Dear Adult Types,
You are the mothers, fathers, teachers, aunts, uncles, and roll models. You are the ones that are supposed to know what is important and what is not. The ones who our children and teenagers look to when they don’t have the answers. The ones responsible for molding our young people into responsible, kind, community-conscious adults. This letter is for you.
Did you know that 81% of parents – those individuals that brought little humans into the world – do not believe, or are unaware, that teen dating violence exists? Those teens are the ones you have been raising for years. They are now a bundle of hormones racing out into the world in search of a mate. You have likely coached them on bad adults, stranger danger, and bullying, but 81% of you are not acknowledging, let alone talking about, teen dating violence.
Teen dating violence affects more adolescents than any other youth violence. 1 in 3 teens report having been physically, emotionally, sexually, or verbally assaulted by their dating partner. And yet we are not talking about it.
Recently, I did a workshop for, what was supposed to be, a rather large group of teenagers. They attended an event with their teachers. The problem was, before the second half of the program even began, over half the teens and teachers left the building. As I was getting up to speak, another three rows stood up and walked out, and as I was wrapping up the program, another entire group left the room.
Were they bored or bothered by what I had to say? I actually don’t think so. I believe the real reason was that lunch was about to be served and then busses were coming. All those teens were still in the courtyard, waiting in line for lunch, when I was done. Now, I know I’m not educator of the year, but don’t you think that their time might have been better spent learning about something that could fundamentally destroy 1 in 3 of their lives?
I thought so, but apparently their teachers did not. Sadly, this is not an isolated incident. Although there are numerous groups trying to raise awareness about teen dating violence, it is gaining momentum about a step behind domestic violence. It is not a topic we like to talk about as a society. How can we protect our children when we are uncomfortable or downplaying the issues?
We live in a society where we are blessed with women’s rights and laws that protect all individuals from experiencing harm from others. The problem, as I see it, lies with us. We don’t want to talk about these issues. Domestic violence, rape, child porn, sex trafficking, mental health, and many others are taboo topics for many. And until we are talking about it, and demand change in our society, there are not enough laws in the world to stop it.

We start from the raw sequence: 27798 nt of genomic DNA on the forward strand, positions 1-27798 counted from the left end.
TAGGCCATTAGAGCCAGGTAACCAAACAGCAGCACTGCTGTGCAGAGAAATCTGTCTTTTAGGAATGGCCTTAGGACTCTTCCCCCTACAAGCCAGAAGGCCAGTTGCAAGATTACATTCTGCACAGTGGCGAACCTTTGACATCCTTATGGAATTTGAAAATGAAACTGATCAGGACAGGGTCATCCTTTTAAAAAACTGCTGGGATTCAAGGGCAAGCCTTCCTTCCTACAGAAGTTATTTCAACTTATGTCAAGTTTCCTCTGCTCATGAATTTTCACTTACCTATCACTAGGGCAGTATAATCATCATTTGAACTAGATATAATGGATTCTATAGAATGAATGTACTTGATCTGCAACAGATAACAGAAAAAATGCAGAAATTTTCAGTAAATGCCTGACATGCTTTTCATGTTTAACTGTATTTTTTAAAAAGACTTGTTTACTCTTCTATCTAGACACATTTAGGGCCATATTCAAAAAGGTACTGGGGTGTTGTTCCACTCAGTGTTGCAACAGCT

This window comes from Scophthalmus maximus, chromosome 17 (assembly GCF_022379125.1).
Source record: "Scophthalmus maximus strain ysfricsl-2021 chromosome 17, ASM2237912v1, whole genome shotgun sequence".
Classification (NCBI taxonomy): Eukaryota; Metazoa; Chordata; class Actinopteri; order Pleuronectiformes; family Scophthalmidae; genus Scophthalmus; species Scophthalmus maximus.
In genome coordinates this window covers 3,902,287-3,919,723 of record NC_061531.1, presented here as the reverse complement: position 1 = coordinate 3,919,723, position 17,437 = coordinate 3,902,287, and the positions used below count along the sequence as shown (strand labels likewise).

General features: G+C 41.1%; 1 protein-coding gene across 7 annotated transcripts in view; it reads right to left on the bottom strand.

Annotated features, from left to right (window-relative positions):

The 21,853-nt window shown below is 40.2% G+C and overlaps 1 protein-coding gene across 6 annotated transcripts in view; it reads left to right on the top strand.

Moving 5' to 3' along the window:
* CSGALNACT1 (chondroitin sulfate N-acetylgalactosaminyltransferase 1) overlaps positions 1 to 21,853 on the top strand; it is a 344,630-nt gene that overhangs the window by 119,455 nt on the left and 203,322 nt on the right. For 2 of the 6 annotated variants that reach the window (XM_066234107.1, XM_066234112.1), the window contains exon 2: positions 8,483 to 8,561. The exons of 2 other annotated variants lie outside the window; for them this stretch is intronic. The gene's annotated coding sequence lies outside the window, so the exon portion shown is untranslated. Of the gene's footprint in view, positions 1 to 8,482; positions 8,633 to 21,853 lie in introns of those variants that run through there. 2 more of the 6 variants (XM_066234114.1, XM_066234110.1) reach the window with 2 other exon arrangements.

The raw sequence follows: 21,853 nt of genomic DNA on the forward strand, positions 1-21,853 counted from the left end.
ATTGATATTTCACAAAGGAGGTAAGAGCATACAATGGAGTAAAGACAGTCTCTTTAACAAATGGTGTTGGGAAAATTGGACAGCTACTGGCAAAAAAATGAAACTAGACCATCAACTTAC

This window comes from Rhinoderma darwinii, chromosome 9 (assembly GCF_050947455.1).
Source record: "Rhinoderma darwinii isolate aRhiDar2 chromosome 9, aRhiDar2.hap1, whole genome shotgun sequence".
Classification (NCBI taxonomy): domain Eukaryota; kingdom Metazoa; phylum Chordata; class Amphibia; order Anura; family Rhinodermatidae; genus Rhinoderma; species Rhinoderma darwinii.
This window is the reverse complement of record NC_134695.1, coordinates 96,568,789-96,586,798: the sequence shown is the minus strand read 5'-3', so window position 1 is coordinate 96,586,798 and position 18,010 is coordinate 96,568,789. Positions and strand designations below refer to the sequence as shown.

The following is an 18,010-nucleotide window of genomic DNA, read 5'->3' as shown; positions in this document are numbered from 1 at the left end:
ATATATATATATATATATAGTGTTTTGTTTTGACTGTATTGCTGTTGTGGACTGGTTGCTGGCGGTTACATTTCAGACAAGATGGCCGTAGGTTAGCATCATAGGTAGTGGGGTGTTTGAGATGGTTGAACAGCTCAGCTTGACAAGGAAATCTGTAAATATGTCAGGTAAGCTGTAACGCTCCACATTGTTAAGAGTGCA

But, sadly, I really think it comes down to our culture. We are supposed to be tough and if bad things happen to us, things that “we can control,” then it’s our fault. You see, if you are diagnosed with cancer, or another disease, that is out of your control. If you lose your job, the stock market crashes, or your home burns down, that is out of your control. But, if you are depressed, have anxiety, find yourself in an abusive relationship, or get raped…well, you should have done something to prevent it.
Reality check! This is not the case. We are called, as humans, to be kind to one another. One person’s misfortune does not necessarily outway another’s. And, I believe it is our responsibility to be aware and support all those who are struggling by our side. Hiding from the hurt that humans inflict on other humans will not make it go away. Pretending it doesn’t happen will not keep your 15 year old from date-rape or your 18 year old from staying with an abusive partner.
When you realize that there are 14 year olds who stalk their crush, hold knives to their throat, and threaten to kill their partner and their family if they leave, then you might find the strength to educated yourself on teen dating violence. When you learn that your son is being manipulated into sex when he isn’t ready, or that your daughter was pressured into oral sex in the middle-school restroom, perhaps then you will talk to your teens about consent and self-worth. When you learn about the young lives that were cut short by an abusive partner, perhaps then you will light a candle. When your life-long friend commits suicide because of a 20-year abusive relationship that could have been avoided, maybe then you will speak up, march, and reach out to the hurting.
But I hope it does not come to that. Educate yourself now, talk to your children, be aware of the realities, and make teen dating violence awareness a priority. It is very real and it should fall much higher on the spectrum than lunch. We are the adults. It is up to us to reach out and guide those who will be the adults of the future.
Be the Change!